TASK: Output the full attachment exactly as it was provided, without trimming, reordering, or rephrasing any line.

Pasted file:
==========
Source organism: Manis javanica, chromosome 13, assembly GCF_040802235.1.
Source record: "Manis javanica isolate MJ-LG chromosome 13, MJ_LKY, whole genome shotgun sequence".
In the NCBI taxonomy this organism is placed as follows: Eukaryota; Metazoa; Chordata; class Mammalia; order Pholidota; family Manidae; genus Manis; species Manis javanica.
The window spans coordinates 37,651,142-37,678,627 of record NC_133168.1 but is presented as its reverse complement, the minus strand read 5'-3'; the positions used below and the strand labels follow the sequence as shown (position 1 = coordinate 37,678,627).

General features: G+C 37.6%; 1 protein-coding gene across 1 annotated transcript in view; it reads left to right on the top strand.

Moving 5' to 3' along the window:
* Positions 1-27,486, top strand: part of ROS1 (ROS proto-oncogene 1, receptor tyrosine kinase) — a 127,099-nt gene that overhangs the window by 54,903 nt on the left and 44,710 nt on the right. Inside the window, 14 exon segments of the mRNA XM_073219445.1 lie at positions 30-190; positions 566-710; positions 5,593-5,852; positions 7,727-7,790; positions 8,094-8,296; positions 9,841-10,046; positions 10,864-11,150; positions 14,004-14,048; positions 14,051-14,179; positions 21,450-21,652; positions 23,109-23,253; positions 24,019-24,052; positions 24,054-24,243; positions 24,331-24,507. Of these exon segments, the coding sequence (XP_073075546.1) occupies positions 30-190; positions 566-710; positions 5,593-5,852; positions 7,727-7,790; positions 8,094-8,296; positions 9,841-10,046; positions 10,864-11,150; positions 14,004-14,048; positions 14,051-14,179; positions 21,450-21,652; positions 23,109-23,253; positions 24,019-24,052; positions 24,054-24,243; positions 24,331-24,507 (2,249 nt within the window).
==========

Source organism: Manis javanica, chromosome 13, assembly GCF_040802235.1.
Source record: "Manis javanica isolate MJ-LG chromosome 13, MJ_LKY, whole genome shotgun sequence".
In the NCBI taxonomy this organism is placed as follows: Eukaryota; Metazoa; Chordata; class Mammalia; order Pholidota; family Manidae; genus Manis; species Manis javanica.
The window spans coordinates 37,651,142-37,678,627 of record NC_133168.1 but is presented as its reverse complement, the minus strand read 5'-3'; the positions used below and the strand labels follow the sequence as shown (position 1 = coordinate 37,678,627).

General features: G+C 37.6%; 1 protein-coding gene across 1 annotated transcript in view; it reads left to right on the top strand.

Moving 5' to 3' along the window:
* Positions 1-27,486, top strand: part of ROS1 (ROS proto-oncogene 1, receptor tyrosine kinase) — a 127,099-nt gene that overhangs the window by 54,903 nt on the left and 44,710 nt on the right. Inside the window, 14 exon segments of the mRNA XM_073219445.1 lie at positions 30-190; positions 566-710; positions 5,593-5,852; positions 7,727-7,790; positions 8,094-8,296; positions 9,841-10,046; positions 10,864-11,150; positions 14,004-14,048; positions 14,051-14,179; positions 21,450-21,652; positions 23,109-23,253; positions 24,019-24,052; positions 24,054-24,243; positions 24,331-24,507. Of these exon segments, the coding sequence (XP_073075546.1) occupies positions 30-190; positions 566-710; positions 5,593-5,852; positions 7,727-7,790; positions 8,094-8,296; positions 9,841-10,046; positions 10,864-11,150; positions 14,004-14,048; positions 14,051-14,179; positions 21,450-21,652; positions 23,109-23,253; positions 24,019-24,052; positions 24,054-24,243; positions 24,331-24,507 (2,249 nt within the window).